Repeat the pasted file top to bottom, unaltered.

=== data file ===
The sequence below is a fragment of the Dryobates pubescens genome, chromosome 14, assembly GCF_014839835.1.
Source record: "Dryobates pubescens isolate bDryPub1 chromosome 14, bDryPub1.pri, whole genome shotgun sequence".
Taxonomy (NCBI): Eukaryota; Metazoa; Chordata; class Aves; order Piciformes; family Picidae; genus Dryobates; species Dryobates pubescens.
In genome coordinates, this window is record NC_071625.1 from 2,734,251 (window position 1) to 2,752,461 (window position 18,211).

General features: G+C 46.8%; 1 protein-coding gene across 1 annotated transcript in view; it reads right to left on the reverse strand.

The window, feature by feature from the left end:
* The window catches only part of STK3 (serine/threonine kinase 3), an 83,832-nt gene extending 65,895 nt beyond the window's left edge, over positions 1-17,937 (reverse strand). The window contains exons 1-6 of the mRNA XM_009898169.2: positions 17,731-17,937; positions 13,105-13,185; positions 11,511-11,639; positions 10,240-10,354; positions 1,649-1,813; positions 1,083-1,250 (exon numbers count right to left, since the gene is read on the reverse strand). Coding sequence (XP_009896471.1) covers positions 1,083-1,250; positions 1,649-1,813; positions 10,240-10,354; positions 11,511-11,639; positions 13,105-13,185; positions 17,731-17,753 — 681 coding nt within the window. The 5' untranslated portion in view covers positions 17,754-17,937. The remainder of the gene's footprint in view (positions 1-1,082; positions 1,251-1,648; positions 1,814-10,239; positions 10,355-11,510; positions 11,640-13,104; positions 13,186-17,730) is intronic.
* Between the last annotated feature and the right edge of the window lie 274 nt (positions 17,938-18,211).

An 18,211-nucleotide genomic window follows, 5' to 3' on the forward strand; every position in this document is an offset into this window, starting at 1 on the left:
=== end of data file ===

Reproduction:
The sequence below is a fragment of the Dryobates pubescens genome, chromosome 14, assembly GCF_014839835.1.
Source record: "Dryobates pubescens isolate bDryPub1 chromosome 14, bDryPub1.pri, whole genome shotgun sequence".
Taxonomy (NCBI): Eukaryota; Metazoa; Chordata; class Aves; order Piciformes; family Picidae; genus Dryobates; species Dryobates pubescens.
In genome coordinates, this window is record NC_071625.1 from 2,734,251 (window position 1) to 2,752,461 (window position 18,211).

General features: G+C 46.8%; 1 protein-coding gene across 1 annotated transcript in view; it reads right to left on the reverse strand.

The window, feature by feature from the left end:
* The window catches only part of STK3 (serine/threonine kinase 3), an 83,832-nt gene extending 65,895 nt beyond the window's left edge, over positions 1-17,937 (reverse strand). The window contains exons 1-6 of the mRNA XM_009898169.2: positions 17,731-17,937; positions 13,105-13,185; positions 11,511-11,639; positions 10,240-10,354; positions 1,649-1,813; positions 1,083-1,250 (exon numbers count right to left, since the gene is read on the reverse strand). Coding sequence (XP_009896471.1) covers positions 1,083-1,250; positions 1,649-1,813; positions 10,240-10,354; positions 11,511-11,639; positions 13,105-13,185; positions 17,731-17,753 — 681 coding nt within the window. The 5' untranslated portion in view covers positions 17,754-17,937. The remainder of the gene's footprint in view (positions 1-1,082; positions 1,251-1,648; positions 1,814-10,239; positions 10,355-11,510; positions 11,640-13,104; positions 13,186-17,730) is intronic.
* Between the last annotated feature and the right edge of the window lie 274 nt (positions 17,938-18,211).

An 18,211-nucleotide genomic window follows, 5' to 3' on the forward strand; every position in this document is an offset into this window, starting at 1 on the left: